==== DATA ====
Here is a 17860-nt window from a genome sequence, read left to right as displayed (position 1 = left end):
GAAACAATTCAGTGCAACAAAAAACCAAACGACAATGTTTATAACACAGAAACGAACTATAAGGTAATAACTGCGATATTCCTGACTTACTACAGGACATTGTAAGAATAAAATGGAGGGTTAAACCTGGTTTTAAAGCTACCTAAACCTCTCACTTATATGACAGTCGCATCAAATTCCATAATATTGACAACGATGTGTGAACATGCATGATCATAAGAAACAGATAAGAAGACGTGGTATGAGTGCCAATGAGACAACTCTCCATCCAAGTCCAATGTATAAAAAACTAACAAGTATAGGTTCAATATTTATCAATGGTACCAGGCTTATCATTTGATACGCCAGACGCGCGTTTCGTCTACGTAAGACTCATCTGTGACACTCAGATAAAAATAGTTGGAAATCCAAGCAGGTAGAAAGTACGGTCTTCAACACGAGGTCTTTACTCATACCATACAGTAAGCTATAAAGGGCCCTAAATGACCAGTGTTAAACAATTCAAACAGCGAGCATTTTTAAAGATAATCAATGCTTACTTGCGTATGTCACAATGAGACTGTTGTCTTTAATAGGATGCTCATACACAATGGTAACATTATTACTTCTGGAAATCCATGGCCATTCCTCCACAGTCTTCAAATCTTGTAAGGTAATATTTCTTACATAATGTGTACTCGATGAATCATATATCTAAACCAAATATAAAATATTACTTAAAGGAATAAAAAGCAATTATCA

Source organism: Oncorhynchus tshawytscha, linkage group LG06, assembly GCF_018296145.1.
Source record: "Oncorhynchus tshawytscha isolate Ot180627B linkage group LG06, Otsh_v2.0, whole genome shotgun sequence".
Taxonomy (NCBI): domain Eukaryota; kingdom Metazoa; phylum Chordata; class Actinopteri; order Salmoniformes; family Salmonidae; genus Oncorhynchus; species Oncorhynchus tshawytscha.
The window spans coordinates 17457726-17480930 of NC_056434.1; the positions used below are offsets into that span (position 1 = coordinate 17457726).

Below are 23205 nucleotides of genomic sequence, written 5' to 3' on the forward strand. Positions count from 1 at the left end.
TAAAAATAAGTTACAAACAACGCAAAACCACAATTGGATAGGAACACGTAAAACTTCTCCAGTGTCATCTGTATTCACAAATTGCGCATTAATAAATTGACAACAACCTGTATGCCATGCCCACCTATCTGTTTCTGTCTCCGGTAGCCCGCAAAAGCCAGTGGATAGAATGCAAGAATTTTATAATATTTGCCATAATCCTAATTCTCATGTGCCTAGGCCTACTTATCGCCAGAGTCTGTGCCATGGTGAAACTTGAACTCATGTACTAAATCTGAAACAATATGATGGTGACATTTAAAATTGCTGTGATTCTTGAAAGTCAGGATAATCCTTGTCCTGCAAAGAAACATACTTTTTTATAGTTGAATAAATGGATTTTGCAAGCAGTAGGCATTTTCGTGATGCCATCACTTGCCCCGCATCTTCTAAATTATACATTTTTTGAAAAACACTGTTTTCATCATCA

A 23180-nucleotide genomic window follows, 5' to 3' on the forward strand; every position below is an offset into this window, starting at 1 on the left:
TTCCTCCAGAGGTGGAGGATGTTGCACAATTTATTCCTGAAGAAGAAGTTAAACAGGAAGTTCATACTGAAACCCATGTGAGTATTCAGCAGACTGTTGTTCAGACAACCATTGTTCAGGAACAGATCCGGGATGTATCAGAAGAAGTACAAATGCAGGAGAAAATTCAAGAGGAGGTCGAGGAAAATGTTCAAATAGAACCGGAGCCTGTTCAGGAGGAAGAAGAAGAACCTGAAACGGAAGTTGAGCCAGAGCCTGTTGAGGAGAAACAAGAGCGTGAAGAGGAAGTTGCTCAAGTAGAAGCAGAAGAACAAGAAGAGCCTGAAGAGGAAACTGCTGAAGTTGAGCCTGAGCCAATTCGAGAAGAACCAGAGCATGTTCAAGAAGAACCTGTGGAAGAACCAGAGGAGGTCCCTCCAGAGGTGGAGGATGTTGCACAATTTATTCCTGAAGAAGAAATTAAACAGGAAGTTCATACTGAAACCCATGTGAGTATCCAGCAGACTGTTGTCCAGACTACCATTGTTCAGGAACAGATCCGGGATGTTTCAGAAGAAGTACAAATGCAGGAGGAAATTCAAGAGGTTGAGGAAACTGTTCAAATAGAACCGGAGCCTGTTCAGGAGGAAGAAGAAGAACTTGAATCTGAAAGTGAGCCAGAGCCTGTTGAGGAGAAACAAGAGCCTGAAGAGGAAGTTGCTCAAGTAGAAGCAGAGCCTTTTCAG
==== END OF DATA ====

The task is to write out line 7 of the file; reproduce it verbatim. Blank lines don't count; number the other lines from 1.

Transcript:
Below are 23205 nucleotides of genomic sequence, written 5' to 3' on the forward strand. Positions count from 1 at the left end.